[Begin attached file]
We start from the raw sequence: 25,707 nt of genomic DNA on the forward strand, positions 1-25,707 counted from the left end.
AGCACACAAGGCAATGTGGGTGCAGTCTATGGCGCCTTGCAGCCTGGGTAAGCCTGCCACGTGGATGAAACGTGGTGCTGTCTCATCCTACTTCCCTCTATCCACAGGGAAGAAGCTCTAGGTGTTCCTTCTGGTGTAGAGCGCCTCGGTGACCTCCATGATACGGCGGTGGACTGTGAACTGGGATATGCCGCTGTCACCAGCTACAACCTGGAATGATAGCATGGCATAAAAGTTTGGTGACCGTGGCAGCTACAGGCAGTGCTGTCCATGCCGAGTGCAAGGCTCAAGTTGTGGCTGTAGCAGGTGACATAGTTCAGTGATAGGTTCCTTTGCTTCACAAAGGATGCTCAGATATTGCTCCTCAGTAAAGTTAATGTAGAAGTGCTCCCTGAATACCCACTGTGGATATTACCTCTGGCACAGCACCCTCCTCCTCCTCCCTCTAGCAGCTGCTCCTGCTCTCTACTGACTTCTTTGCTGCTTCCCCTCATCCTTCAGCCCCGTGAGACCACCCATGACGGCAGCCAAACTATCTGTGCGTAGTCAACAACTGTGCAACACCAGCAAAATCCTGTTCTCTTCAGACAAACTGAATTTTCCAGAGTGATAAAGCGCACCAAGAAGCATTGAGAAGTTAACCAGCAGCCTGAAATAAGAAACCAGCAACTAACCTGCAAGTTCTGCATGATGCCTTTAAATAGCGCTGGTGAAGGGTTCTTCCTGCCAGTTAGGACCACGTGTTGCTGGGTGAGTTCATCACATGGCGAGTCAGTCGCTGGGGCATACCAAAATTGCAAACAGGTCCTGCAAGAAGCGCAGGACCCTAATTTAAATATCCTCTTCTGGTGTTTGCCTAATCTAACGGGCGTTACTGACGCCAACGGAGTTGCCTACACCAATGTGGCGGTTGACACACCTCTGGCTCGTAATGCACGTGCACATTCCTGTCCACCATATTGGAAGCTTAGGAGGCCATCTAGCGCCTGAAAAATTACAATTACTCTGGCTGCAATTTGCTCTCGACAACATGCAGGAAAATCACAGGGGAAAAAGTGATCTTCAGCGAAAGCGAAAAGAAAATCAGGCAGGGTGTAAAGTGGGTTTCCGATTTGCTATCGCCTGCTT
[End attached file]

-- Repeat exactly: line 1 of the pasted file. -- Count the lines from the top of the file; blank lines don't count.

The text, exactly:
We start from the raw sequence: 25,707 nt of genomic DNA on the forward strand, positions 1-25,707 counted from the left end.